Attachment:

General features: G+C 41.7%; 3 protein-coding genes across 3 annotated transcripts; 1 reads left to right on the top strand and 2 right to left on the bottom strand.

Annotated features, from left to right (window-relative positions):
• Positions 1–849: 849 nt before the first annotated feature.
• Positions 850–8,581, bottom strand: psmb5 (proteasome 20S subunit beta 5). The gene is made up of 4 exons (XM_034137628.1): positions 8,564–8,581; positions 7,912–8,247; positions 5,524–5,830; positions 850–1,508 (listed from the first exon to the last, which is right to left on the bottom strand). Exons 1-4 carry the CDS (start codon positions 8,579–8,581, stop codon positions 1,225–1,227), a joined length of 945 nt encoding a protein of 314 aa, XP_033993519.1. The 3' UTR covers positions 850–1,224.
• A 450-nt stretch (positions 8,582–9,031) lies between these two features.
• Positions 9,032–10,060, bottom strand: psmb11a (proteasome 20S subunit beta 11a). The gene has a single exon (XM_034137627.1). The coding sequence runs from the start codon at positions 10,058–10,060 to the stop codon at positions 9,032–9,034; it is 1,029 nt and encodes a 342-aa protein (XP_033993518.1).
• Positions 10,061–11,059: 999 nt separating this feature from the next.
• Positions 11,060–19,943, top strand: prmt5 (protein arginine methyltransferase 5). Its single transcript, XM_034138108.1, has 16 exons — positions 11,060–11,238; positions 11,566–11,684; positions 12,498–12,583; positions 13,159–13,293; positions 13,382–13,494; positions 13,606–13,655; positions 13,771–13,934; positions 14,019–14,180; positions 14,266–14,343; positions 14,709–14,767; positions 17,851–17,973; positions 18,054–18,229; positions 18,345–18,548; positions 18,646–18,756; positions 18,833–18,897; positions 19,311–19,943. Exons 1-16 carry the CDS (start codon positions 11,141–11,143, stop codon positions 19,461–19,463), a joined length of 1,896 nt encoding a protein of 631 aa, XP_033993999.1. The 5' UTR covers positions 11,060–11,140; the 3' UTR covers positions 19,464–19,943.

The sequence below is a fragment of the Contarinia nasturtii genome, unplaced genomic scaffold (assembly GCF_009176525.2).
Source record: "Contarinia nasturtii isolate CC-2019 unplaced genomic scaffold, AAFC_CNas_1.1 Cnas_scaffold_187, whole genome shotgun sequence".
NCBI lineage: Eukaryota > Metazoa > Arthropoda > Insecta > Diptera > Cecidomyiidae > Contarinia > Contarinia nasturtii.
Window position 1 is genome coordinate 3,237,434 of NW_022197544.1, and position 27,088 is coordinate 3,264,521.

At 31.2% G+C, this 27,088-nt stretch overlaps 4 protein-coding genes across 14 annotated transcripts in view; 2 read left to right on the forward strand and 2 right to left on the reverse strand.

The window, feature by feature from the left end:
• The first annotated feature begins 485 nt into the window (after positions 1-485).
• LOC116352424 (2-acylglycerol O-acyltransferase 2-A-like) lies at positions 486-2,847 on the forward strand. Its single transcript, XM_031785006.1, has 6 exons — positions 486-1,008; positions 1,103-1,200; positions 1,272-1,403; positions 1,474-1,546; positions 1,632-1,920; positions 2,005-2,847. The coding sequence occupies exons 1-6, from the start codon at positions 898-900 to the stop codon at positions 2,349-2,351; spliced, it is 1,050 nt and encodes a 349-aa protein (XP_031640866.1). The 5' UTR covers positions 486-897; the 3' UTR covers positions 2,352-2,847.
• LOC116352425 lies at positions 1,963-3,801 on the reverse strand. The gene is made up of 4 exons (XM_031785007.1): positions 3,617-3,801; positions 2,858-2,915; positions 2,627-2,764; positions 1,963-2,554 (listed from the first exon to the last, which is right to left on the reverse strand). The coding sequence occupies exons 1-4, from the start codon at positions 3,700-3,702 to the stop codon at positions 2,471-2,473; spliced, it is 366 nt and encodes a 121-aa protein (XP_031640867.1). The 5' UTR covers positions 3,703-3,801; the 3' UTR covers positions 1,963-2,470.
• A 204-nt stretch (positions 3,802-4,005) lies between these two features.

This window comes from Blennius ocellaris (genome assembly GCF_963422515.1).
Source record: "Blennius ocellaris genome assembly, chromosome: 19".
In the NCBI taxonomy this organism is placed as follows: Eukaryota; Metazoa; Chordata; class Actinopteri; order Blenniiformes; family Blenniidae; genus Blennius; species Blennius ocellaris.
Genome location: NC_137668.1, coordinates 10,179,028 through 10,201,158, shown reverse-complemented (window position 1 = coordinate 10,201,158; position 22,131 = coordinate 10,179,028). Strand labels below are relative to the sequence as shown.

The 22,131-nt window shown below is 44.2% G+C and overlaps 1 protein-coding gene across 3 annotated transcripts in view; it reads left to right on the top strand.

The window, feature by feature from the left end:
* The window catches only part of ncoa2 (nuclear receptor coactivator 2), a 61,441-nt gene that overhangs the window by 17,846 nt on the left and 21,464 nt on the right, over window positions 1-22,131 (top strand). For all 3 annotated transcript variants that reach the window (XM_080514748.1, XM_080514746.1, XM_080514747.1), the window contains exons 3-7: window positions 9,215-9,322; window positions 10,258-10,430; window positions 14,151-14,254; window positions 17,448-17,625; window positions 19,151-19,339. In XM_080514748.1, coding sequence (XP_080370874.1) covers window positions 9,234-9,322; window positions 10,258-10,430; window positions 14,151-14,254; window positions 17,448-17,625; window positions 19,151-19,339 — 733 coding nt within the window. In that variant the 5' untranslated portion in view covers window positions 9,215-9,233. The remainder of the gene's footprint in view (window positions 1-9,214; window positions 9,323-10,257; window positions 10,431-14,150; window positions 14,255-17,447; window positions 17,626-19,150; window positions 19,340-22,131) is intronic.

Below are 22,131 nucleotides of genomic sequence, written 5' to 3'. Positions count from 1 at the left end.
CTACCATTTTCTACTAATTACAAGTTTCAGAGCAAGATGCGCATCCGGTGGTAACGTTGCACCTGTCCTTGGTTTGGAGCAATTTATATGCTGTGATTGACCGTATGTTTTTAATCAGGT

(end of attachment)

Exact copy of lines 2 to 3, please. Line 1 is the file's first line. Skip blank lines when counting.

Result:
Annotated features, from left to right (window-relative positions):
• Positions 1–849: 849 nt before the first annotated feature.